Global food crisis bites
Biofuel and meat off the menu as feast turns to famine
Since early 2020 we’ve seen a steady uptick in food prices, and now it’s reached crisis proportions. Not only are food staples becoming unaffordable for poorer communities, but there just isn’t enough to go around. Four years ago there was an abundance of food; now over 1 billion people are staring famine in the face.
How did this happen? Gradually, then suddenly. Covid-19 and climate change disrupted supply chains and bumper harvests; then the war in Ukraine and sanctions blocked grain exports and fertilizer supplies, while sending energy prices soaring. In a perfect trifecta of disruption, full silos could not be emptied, gas for fertilizer became scarce and costly, and fuel for planting, harvesting, and shipping surged.
Within months, 25 countries had banned the export of various food products, seeking to protect their domestic food security, which only made the global situation worse, while super-exporters like Brazil enjoyed a demand bonanza. Depressed yields due to flood or drought on three continents added to the crisis.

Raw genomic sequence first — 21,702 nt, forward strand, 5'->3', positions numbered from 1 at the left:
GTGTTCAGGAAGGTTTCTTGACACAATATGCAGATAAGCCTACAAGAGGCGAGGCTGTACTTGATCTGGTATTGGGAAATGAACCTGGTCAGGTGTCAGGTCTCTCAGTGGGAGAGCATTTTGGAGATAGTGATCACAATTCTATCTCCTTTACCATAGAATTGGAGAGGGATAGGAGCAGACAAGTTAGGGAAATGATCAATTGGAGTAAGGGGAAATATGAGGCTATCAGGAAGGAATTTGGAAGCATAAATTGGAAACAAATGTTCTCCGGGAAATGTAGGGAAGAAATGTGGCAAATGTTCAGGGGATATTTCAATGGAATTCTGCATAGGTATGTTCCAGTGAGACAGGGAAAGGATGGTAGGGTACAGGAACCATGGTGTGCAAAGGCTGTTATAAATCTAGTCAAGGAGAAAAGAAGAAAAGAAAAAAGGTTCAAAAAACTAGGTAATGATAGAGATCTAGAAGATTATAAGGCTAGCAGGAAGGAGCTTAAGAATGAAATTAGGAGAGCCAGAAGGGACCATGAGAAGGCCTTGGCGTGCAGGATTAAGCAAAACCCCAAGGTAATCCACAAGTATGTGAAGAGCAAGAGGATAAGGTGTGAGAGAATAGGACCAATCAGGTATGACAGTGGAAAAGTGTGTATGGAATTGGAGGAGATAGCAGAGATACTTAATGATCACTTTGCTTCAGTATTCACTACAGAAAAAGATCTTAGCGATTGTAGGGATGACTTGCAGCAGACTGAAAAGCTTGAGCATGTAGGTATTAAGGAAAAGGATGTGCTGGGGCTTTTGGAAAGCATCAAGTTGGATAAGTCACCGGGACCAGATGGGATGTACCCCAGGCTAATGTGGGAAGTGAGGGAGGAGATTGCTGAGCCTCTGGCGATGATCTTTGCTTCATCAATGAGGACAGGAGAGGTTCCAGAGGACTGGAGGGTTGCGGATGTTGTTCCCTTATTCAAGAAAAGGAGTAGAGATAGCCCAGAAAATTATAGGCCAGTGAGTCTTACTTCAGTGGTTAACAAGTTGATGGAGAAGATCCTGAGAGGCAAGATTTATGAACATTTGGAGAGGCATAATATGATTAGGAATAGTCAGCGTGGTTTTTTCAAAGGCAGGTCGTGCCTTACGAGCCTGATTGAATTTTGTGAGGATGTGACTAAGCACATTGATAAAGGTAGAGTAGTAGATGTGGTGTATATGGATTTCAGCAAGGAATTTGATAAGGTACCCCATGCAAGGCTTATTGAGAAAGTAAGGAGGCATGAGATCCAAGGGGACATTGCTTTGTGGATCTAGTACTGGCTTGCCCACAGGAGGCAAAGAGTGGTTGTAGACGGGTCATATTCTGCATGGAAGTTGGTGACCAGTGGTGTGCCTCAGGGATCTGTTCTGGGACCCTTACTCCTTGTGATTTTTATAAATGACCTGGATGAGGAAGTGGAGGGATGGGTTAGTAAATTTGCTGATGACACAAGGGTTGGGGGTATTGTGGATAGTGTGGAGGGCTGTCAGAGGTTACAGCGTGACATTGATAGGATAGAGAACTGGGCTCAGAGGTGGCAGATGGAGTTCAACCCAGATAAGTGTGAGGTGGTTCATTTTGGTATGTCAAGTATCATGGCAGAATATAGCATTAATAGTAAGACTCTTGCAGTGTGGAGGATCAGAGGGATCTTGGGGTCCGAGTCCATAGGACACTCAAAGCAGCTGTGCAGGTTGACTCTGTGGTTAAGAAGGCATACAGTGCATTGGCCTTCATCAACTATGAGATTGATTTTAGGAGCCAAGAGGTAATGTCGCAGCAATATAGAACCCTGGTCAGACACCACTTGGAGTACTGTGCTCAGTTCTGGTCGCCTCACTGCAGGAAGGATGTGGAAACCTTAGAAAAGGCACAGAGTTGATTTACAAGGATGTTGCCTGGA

“This is a worse catastrophe than the covid pandemic,” said UN secretary general António Guterres, “and all countries must solve it together! We must start by ceasing the production of biofuel and biodiesel, and drastically reducing the grain we feed to [farm] animals.”
Reducing meat consumption and promoting vegetarian diets will go a long way to alleviating corn shortages, but cultural habits take a long time to change. More effective high-tech solutions are available, like indoor and ‘vertical’ farming, and producing protein with precision fermentation. Gene-editing crops can increase yields and lower fertilizer requirements.
All these remedies come with a cost, and the poor will suffer the most. But if we collaborate on a global scale, ramp up the technology, and fight this crisis the way we fought covid, perhaps we can create the ‘good future’ together.
And everything will be back on the menu.
Warning: Hazardous thinking at work
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